Dark and haunting, Petrushevskaya's stories have a deeper meaning to them than you would think at first glance. They might start off as fairy tales, "There once lived ...", but they soon turn less-than-ordinary. There is this strange and surreal feel to them, a certain otherworldly quality, bordering on the supernatural. In them we encounter people struggling through poverty, war, diseases, sadness and death, often experienced through a parallel realm, called Orchards of Unusual Possibilities, s ...more
Now that's a puzzling title, who almost screams: "Marketing plans!", because there is no story with such title in this collection. There is one story with the idea, yes, but the title is less shocking and more evocative - Revenge. I've learnt my lesson, in that I'll be suspicious of books with flashy titles from now on.
The title of another translation of her stories is even flashier: There Once Lived a Girl Who Seduced Her Sister's Husband, and He Hanged Himself. C'mon!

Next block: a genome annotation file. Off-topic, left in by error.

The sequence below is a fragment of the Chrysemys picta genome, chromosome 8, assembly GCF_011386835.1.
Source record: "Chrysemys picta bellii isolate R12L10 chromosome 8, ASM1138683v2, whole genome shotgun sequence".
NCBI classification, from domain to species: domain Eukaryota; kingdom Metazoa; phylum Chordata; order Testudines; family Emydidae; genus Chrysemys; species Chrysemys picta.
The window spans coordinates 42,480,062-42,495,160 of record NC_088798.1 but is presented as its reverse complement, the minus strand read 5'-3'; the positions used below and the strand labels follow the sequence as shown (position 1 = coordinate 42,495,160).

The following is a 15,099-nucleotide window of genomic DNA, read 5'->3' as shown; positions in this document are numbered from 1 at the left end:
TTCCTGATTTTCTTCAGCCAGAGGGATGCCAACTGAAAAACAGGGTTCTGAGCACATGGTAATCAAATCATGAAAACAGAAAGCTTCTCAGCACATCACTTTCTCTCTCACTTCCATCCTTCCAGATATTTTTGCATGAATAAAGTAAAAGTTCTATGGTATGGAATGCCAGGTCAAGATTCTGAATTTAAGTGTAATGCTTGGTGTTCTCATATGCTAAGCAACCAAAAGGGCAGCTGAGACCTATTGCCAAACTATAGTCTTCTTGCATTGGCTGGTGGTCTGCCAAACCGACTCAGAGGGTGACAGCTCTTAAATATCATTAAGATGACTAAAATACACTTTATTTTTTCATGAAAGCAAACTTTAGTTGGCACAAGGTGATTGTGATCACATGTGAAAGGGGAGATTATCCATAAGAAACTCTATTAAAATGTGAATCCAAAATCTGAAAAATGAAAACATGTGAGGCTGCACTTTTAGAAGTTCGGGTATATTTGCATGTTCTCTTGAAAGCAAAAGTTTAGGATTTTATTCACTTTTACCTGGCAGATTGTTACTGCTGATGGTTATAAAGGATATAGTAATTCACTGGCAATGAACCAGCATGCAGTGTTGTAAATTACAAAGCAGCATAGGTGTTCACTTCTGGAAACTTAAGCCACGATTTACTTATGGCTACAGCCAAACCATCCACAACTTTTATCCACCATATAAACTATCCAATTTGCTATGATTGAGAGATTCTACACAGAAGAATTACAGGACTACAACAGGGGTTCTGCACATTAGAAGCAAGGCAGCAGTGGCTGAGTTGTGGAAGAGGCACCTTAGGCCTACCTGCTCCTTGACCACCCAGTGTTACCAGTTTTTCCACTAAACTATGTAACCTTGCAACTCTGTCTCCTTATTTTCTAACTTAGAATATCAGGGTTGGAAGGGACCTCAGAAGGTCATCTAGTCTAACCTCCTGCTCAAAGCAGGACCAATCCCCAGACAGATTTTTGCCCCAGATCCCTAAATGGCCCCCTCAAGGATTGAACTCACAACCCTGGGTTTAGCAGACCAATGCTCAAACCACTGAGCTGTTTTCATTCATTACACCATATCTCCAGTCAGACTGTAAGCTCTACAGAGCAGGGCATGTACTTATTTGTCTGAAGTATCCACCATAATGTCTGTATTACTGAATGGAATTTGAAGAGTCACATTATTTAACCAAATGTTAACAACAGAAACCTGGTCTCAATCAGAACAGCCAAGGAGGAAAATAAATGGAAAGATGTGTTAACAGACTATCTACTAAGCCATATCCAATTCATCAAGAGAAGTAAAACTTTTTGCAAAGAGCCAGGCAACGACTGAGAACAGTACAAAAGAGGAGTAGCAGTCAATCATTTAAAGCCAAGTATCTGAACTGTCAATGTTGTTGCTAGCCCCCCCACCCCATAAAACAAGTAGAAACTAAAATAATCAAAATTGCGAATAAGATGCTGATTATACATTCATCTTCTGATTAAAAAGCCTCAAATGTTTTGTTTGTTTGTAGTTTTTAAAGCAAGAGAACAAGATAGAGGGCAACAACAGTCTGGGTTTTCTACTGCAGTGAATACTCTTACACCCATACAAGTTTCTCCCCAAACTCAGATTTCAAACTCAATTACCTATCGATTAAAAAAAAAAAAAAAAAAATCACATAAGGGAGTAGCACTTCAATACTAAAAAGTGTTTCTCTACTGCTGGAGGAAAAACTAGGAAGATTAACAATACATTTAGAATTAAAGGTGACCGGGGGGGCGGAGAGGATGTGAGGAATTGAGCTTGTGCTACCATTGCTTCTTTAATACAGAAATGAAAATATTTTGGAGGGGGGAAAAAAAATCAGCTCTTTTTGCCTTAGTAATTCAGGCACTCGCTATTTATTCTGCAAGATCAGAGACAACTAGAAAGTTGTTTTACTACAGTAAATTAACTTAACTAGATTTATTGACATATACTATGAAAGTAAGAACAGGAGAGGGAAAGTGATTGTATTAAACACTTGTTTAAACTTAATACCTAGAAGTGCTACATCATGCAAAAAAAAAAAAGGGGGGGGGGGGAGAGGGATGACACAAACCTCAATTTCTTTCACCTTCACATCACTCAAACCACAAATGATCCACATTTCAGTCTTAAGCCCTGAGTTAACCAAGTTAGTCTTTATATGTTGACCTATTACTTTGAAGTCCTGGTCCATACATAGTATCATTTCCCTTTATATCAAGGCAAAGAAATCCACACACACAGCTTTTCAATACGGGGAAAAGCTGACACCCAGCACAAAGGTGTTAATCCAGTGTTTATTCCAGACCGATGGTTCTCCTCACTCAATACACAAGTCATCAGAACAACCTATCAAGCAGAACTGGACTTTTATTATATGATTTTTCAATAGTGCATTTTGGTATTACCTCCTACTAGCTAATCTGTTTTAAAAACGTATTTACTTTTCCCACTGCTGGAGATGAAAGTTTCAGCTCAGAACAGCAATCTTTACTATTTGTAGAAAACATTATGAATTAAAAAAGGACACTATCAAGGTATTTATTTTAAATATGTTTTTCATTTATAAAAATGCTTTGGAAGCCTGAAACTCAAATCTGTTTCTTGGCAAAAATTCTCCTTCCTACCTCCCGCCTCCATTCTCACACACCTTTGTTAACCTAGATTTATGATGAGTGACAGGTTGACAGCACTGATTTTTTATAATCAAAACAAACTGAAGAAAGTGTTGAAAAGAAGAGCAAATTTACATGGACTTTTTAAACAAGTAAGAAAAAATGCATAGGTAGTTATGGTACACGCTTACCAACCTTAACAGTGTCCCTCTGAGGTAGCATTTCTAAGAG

The stories are grouped
This was actually a pretty big disappointment. It totally sounded like the kind of book I would love (scary Russian fairytales! Yes, please!). Sadly however, the stories got pretty repetitive after a while, it was written in a very cold and distant way throughout and thus, I never felt any sort of connection to any of the characters. Consequently, I was also never actually truly scared by what happened, even though some weird sh*t happens in this book! Just not the kind of weird sh*t I could gra ...more
The story referred to in the title is the one called "Revenge". It's aptly titled because it is about relationships.